A poignant ceremony has taken place in Ballina to commemorate one of the most tragic incidents the town has witnessed in its long history.
A new mural and commemorative plaque in memory of local man Michael Tolan were unveiled at the former Beckett property on Barrett St yesterday afternoon. Friday, May 7.
The event was coordinated by the local voluntary Ballina Community Clean-Up Group in conjunction with the Jackie Clarke Collection and Mayo Co Council to mark the 100th anniversary of the death of 26 year old Michael Tolan.
He was an NCO in the first battalion of the Irish Volunteers’ North Mayo Brigade and served as an intelligence officer during the War of Independence.
On April 14, 1921, Michael was arrested from his place of hiding on Shamble Street in Ballina by the British Crown Forces and on May 7 mysteriously disappeared after several weeks of horrendous treatment at the hands of his jailors.
In June of that year the mutilated and decomposed remains of a man who had been shot to death were found in pieces on a bog in Shraheens near Foxford and thereafter buried in the unmarked paupers’ plot in Leigue Cemetery.
Thanks the perseverance of Michael Tolan’s family, comrades and local solicitor PJ Ruttledge, in particular, those remains were ultimately exhumed following the truce of July 11, 1921.
A postmortem was conducted confirming what many in the town already knew – the remains were those of Michael who had been brutally murdered by his captors.
Michael was thereafter finally afforded a proper, public burial in the Republican plot in Leigue Cemetery.
The memory of his bravery and sacrifice for Irish freedom has now been “brought home” to Ballina in perpetuity thanks to yesterday’s ceremony.
The new mural, created by local artist Lesley Lackey, depicts three images of Michael – a smiling, handsome young man standing next to the Moy, the brave patriot awaiting his murder in a bog in Shraheen and his official funeral which attracted hundreds of mourners.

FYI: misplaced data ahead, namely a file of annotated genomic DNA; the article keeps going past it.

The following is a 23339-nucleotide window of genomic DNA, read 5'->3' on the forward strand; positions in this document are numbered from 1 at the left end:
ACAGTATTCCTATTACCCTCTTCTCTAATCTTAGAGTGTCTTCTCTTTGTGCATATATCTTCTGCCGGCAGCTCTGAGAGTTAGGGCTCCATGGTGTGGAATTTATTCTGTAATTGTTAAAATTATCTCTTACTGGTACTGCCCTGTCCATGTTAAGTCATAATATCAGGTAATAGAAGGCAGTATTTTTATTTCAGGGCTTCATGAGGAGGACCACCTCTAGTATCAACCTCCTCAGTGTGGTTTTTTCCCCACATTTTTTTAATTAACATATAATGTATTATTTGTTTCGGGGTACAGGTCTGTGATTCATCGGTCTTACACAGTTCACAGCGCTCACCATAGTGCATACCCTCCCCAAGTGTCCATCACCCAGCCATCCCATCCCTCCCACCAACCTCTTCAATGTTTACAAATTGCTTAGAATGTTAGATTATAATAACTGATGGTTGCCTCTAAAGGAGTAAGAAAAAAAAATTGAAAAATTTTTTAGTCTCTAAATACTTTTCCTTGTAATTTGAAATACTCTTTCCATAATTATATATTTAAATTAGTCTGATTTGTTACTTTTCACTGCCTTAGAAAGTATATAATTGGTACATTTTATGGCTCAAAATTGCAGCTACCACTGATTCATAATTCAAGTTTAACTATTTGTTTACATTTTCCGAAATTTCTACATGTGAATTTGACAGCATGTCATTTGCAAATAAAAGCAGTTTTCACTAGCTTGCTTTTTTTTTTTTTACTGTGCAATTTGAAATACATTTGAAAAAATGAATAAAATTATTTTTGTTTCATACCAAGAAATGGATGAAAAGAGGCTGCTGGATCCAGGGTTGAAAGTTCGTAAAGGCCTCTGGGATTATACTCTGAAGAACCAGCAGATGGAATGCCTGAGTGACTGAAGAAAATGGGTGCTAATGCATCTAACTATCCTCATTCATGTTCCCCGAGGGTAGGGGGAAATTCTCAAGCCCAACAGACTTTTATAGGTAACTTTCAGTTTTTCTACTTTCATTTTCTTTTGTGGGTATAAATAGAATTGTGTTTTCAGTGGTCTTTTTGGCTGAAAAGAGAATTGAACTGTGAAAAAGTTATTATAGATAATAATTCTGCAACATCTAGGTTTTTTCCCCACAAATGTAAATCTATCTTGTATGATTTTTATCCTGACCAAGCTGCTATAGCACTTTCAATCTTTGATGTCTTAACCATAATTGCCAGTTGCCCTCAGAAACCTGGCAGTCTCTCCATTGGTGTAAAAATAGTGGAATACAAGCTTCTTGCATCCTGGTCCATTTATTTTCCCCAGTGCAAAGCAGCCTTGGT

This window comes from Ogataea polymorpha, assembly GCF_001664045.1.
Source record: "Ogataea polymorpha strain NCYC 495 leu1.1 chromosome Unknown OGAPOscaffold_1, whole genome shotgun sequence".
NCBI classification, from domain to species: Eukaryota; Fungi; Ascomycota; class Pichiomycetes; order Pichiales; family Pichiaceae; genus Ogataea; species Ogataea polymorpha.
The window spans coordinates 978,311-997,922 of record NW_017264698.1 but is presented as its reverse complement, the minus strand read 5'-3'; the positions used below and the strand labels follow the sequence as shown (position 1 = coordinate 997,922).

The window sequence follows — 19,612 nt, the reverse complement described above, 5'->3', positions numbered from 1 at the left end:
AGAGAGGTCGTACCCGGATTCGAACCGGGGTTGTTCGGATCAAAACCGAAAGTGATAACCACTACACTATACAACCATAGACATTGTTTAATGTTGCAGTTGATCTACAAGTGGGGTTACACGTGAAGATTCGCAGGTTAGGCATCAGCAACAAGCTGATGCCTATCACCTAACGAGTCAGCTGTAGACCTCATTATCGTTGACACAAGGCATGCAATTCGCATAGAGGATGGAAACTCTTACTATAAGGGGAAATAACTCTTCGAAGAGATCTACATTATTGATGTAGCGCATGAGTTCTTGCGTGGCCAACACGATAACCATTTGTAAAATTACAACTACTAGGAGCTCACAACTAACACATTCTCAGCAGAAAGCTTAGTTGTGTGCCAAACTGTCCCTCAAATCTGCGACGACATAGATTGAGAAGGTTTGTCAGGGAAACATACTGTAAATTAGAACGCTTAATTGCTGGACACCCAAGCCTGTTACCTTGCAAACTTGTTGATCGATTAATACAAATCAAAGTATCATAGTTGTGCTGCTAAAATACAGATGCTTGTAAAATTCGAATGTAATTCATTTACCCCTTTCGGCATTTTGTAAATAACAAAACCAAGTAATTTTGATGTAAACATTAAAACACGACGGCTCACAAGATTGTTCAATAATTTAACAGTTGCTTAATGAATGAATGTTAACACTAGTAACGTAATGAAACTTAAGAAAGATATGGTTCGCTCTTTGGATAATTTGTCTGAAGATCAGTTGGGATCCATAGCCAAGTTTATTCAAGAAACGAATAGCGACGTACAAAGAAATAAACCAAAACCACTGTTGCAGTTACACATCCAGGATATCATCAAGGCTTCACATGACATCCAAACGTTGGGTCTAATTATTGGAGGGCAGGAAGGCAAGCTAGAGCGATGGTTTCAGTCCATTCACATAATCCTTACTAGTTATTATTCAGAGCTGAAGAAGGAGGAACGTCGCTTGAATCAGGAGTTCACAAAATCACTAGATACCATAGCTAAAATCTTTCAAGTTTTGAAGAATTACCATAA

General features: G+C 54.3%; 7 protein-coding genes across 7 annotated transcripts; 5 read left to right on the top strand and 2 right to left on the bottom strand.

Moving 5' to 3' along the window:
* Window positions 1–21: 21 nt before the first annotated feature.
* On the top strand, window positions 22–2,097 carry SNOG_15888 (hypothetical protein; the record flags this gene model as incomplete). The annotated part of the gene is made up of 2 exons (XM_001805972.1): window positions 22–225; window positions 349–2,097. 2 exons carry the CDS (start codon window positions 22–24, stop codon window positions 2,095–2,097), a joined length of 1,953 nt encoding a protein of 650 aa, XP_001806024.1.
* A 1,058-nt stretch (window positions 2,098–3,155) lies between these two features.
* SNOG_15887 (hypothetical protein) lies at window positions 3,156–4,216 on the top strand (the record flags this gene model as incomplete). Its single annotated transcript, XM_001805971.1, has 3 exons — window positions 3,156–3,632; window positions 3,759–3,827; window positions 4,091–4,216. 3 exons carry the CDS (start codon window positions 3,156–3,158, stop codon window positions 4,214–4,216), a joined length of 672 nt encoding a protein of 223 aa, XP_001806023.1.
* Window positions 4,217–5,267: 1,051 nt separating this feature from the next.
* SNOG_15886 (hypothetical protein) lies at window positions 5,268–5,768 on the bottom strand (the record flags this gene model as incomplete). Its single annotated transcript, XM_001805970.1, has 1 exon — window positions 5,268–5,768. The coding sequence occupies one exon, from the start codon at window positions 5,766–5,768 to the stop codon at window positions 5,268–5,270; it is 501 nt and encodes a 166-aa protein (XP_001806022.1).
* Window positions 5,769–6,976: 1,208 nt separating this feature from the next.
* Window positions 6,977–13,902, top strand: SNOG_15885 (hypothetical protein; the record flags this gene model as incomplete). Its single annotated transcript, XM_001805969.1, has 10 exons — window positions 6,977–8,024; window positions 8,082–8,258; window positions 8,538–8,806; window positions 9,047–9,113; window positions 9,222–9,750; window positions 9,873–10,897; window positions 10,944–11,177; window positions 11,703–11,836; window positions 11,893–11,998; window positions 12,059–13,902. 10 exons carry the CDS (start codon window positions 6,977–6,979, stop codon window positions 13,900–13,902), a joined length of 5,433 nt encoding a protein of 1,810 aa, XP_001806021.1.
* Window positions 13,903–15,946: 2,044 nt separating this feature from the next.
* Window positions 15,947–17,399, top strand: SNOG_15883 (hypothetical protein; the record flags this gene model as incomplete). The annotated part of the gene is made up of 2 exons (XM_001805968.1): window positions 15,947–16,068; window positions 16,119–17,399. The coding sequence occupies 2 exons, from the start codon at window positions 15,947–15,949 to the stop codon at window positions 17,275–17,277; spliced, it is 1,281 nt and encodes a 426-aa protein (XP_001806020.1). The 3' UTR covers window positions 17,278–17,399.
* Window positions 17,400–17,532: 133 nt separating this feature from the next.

The memorial also features an information board, outlining Tolan’s story and a plaque featuring an emotive poem about the local hero written by David O’Malley, chairperson of the Ballina Community Clean Up Group.
Wreaths have also been laid at the site of Tolan’s murder and on his grave in Leigue Cemetery and yesterday’s ceremonies included his descendants – the Helly and Gorman families – and the descendants of many other locals that played a role in recovering his remains, laying him to rest and ultimately uncovering the truth about how he died including the Armstrong family from Shraheen, the Clarkes and Galvins from Ballina, local undertaker Gerry Ginty and local TD Dara Calleary.
Speaking at the unveiling, David O’Malley remarked:
“This shouldn’t be about hatred or rivalry or forgiveness. It should be about loving thy neighbour. That is what brings law together and what brings communities together.”